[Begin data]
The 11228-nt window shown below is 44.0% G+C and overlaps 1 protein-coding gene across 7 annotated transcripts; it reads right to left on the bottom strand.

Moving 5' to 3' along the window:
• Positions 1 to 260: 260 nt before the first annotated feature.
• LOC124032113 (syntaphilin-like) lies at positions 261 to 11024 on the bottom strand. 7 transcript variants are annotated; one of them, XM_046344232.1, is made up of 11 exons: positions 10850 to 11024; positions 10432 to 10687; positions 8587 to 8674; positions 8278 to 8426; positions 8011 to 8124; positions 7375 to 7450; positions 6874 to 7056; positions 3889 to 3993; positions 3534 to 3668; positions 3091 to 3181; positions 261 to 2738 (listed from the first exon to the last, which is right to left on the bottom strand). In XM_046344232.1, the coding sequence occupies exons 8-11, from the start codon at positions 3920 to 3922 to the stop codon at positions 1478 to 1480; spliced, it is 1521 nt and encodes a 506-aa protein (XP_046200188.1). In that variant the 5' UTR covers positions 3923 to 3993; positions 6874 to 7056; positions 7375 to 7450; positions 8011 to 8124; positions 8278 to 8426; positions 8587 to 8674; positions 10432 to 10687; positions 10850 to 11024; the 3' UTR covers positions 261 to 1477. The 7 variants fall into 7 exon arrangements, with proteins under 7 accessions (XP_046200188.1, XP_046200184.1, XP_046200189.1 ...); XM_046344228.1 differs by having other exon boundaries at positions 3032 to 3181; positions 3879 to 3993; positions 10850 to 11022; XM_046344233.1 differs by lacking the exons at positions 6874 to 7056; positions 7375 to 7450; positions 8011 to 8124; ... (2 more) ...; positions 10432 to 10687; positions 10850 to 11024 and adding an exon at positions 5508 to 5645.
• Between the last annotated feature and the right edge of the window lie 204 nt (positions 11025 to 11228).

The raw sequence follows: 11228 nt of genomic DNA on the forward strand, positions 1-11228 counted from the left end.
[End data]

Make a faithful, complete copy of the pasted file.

The 11228-nt window shown below is 44.0% G+C and overlaps 1 protein-coding gene across 7 annotated transcripts; it reads right to left on the bottom strand.

Moving 5' to 3' along the window:
• Positions 1 to 260: 260 nt before the first annotated feature.
• LOC124032113 (syntaphilin-like) lies at positions 261 to 11024 on the bottom strand. 7 transcript variants are annotated; one of them, XM_046344232.1, is made up of 11 exons: positions 10850 to 11024; positions 10432 to 10687; positions 8587 to 8674; positions 8278 to 8426; positions 8011 to 8124; positions 7375 to 7450; positions 6874 to 7056; positions 3889 to 3993; positions 3534 to 3668; positions 3091 to 3181; positions 261 to 2738 (listed from the first exon to the last, which is right to left on the bottom strand). In XM_046344232.1, the coding sequence occupies exons 8-11, from the start codon at positions 3920 to 3922 to the stop codon at positions 1478 to 1480; spliced, it is 1521 nt and encodes a 506-aa protein (XP_046200188.1). In that variant the 5' UTR covers positions 3923 to 3993; positions 6874 to 7056; positions 7375 to 7450; positions 8011 to 8124; positions 8278 to 8426; positions 8587 to 8674; positions 10432 to 10687; positions 10850 to 11024; the 3' UTR covers positions 261 to 1477. The 7 variants fall into 7 exon arrangements, with proteins under 7 accessions (XP_046200188.1, XP_046200184.1, XP_046200189.1 ...); XM_046344228.1 differs by having other exon boundaries at positions 3032 to 3181; positions 3879 to 3993; positions 10850 to 11022; XM_046344233.1 differs by lacking the exons at positions 6874 to 7056; positions 7375 to 7450; positions 8011 to 8124; ... (2 more) ...; positions 10432 to 10687; positions 10850 to 11024 and adding an exon at positions 5508 to 5645.
• Between the last annotated feature and the right edge of the window lie 204 nt (positions 11025 to 11228).

The raw sequence follows: 11228 nt of genomic DNA on the forward strand, positions 1-11228 counted from the left end.